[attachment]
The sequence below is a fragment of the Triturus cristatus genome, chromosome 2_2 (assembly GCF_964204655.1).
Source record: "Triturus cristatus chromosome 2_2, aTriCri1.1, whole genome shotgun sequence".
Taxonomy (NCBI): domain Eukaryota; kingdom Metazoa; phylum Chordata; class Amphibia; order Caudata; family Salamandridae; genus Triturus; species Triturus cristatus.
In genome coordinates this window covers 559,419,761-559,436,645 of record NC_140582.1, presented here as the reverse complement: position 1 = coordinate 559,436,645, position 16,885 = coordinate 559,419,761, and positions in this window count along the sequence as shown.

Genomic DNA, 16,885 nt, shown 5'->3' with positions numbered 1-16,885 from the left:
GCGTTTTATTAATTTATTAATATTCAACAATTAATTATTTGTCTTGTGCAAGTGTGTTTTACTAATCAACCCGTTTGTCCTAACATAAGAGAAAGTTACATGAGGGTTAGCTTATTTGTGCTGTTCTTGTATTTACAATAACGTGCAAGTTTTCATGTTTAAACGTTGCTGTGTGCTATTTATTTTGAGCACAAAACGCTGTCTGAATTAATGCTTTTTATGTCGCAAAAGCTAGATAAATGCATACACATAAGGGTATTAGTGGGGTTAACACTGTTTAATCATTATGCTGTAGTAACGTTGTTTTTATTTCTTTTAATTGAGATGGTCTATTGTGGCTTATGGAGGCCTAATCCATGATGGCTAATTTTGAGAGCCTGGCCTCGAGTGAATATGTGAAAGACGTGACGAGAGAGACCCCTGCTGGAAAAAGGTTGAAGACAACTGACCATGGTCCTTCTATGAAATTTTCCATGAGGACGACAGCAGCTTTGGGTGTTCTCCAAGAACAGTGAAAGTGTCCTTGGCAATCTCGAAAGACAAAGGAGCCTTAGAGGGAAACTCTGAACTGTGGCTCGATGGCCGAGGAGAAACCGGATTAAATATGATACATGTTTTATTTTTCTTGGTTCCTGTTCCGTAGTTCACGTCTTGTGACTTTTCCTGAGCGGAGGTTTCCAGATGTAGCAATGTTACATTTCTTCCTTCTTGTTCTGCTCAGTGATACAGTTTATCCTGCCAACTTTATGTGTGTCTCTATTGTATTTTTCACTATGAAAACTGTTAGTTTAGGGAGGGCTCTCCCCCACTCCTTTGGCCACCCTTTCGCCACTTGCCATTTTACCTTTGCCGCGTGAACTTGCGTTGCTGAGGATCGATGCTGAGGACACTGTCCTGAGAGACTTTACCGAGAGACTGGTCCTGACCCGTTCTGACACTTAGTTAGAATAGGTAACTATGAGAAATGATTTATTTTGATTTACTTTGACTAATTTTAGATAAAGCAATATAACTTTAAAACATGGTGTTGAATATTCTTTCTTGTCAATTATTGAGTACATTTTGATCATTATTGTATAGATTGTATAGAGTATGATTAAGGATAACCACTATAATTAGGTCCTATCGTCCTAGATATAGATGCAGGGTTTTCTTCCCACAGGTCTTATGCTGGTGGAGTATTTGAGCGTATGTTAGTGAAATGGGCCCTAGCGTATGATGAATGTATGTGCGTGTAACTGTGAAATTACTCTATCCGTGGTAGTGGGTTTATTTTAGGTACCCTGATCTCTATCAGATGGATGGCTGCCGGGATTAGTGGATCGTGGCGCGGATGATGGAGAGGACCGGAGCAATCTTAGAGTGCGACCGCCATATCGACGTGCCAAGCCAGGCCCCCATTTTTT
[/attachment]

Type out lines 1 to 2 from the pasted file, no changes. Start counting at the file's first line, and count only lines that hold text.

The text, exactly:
The sequence below is a fragment of the Triturus cristatus genome, chromosome 2_2 (assembly GCF_964204655.1).
Source record: "Triturus cristatus chromosome 2_2, aTriCri1.1, whole genome shotgun sequence".